And behind him another and then two more in the seat behind that and then two more, all the way to the back door.
It was like narcolepsy had taken over the bus. There was no sound but the noisy hum of the highway. Most of the riders slept with their heads in their hands. In the front seat, a couple of coaches bent over some absurdly accurate map, the printout of some satellite reading. A cop car cut in front of the bus and turned on its flashing light. A water tower loomed, with the town name painted on, black on silver. "Albany."
It smelled fall. The buses from the city rolled into the stadium grounds, past a row of large signs singing local hymns. "Pop" Russell, Building Contractor. B&D Trucking. Pea Gravel and Fill Dirt.
The team tumbled out their buses and wordlessly checked out their opponents. The home side of the stands had started to fill already, and some in the crowd were shaking empty bleach bottles with marbles inside. The Albany team, all in maroon, were warming up, yelping "A-Town!" every few seconds. Burgers and franks simmered on a large grill near the concession stand, and smoke hung over the field like incense.
The visiting team began to warm up. An assistant coach moved through their ranks, saying over and over in a low voice, "All right, King! Bring the intensity. All or nothing." The home band marched single file into the stadium to a steady drumbeat. The King assistant repeated, "Bring the intensity. All or nothing."
All too soon, it looked to be nothing. King kicked off and just failed to cover the onside kick. Sixty-six seconds later, Albany scored on a long pass, the receiver seeming to run straight at a sign proclaiming, "Albany Hornets. Whatever It Takes."
Mere minutes later, a Hornet tailback tiptoed around the right end, inexplicably found himself alone and rode a wave of small-town fervor to glory. 14-0, Albany.
The next time they got the football, Albany started yet another drive. The PA announcer in the tiny press box was getting pretty excited, his sense of enthusiasm shading even the announcements that filled the airtime between plays: "A nifty 50 for Darryl. Happy birthday, Darryl!" and "Don't forget tomorrow. Vote for number 53, Willie Graves, sheriff."
The excitement mounted until, at last, Albany could seem to take no more. Their quarterback fumbled and lost it. On the first play, the King halfback broke through the middle and ran 90 yards to pick up much abandoned hope.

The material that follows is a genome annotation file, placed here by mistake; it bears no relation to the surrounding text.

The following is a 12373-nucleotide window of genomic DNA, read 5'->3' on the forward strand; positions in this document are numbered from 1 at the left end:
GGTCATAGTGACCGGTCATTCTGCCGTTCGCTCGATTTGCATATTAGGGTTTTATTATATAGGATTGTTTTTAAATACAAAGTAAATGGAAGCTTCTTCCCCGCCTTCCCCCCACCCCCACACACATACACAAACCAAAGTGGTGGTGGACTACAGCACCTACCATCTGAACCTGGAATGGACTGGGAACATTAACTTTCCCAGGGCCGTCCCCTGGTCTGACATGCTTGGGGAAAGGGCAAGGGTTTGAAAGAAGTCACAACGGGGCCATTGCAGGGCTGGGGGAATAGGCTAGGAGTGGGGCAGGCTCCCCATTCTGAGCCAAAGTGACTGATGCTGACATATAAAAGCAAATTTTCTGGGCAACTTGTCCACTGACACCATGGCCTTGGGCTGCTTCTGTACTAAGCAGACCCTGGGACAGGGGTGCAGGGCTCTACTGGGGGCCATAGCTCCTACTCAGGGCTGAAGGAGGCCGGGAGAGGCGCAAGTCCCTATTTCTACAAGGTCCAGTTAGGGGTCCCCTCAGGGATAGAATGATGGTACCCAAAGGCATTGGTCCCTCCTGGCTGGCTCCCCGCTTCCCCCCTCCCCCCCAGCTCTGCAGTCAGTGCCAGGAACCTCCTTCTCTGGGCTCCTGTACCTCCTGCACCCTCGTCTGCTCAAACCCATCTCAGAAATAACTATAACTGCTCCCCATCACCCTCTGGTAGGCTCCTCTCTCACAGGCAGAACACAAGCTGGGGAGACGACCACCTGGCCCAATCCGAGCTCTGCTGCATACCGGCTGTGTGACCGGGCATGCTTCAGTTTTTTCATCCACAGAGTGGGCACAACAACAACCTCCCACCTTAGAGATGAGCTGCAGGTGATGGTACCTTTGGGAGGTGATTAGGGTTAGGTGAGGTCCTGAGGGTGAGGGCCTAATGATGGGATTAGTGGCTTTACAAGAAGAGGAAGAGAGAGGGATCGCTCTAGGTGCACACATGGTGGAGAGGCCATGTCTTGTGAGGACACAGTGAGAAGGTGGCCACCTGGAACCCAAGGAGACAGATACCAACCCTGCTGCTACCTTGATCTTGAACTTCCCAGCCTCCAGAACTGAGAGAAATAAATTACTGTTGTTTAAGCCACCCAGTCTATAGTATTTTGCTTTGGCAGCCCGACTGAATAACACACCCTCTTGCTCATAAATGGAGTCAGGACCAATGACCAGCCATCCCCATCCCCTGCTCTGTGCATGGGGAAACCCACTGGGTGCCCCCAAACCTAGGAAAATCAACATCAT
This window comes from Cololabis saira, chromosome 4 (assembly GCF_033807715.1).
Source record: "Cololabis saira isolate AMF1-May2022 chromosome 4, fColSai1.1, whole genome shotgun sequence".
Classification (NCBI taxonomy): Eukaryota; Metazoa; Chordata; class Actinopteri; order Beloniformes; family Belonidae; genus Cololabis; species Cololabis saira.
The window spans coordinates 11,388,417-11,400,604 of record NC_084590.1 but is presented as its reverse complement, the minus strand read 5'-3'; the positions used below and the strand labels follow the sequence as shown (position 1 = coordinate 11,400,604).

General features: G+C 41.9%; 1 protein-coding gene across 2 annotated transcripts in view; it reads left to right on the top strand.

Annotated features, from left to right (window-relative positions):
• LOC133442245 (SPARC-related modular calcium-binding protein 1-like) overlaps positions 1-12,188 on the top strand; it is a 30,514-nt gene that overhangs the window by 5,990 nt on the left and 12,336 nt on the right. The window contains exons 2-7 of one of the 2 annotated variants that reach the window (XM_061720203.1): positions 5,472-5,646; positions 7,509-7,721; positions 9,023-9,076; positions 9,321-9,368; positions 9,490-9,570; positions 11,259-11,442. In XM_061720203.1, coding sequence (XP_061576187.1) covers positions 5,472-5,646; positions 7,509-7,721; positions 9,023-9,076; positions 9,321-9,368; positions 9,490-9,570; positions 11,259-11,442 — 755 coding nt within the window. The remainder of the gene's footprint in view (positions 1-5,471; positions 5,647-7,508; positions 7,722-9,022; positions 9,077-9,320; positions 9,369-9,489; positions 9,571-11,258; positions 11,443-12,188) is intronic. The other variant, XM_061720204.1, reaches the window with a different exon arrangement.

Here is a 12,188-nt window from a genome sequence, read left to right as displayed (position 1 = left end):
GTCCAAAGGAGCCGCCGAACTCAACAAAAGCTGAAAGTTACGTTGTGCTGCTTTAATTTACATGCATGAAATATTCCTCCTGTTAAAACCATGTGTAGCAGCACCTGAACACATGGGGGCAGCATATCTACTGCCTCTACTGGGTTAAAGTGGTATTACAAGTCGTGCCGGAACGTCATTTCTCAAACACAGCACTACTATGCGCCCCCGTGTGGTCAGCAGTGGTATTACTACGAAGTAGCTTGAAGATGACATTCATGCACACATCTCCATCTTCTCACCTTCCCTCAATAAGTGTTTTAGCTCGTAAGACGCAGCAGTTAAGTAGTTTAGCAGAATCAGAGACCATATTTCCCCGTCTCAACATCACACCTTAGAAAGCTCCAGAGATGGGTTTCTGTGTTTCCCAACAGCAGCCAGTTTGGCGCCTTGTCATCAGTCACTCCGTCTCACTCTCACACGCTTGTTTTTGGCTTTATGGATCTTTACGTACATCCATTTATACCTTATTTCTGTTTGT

But the extra point was missed, and King trailed 14-6 at halftime. As the teams straggled from the field, the PA announcer invited everyone to the "Fifth Quarter" at Bethlehem Baptist Church after the game. "Good food and good fellowship. Just follow the construction tape."
The King head coach exhorted, "We've got a game to win!" But he was hoarse and sounded like an asthmatic sea lion trying to be heard over the Rod Stewart tape that paved the way for the halftime routine of the Albany dance team.
When things don't go so hot, there are existential choices to make -- and they were made. After another fumble recovery, King scored again and cut the lead to 14-12. But then nothing much happened; the teams were learning about the hurry and the crawl of time. The King defense knew they had to get the ball back. Each play was launched after an uncertain gazing at the sidelines, a kneeling, a crouching, a clash.
And then King got the ball back, but there were two-and-a-half minutes and 80 yards to go. They sent out twins to the right; the widest one ran a post, and the inside kid ran a wheel and dragged outside and then turned it up field. He was wide open, and the brown ball went up and came down to meet him in the clear, cool night. The Albany side went as quiet as if someone had hit a mute button, and the small town Friday night dreams of a community were going away, yard by churning yard.
As the receiver went down the sideline on the King side of the stands, you felt a tipping of the scales. Then he crossed the goal line, as beautiful and fleeting as a butterfly wing.
After the game, the winning head coach told his team how proud he was that they had faced adversity and spit in its eye. He warned them not to be swept away by praise from fair-weather classmates: "Remember you only really have the guy next to you."
On the long ride home, the headlights of a following car cast shadows of the whooping boys. And sitting in the front seat, you felt like you had jumped out of a plane and were enjoying the float for a fine few moments before getting back to earth.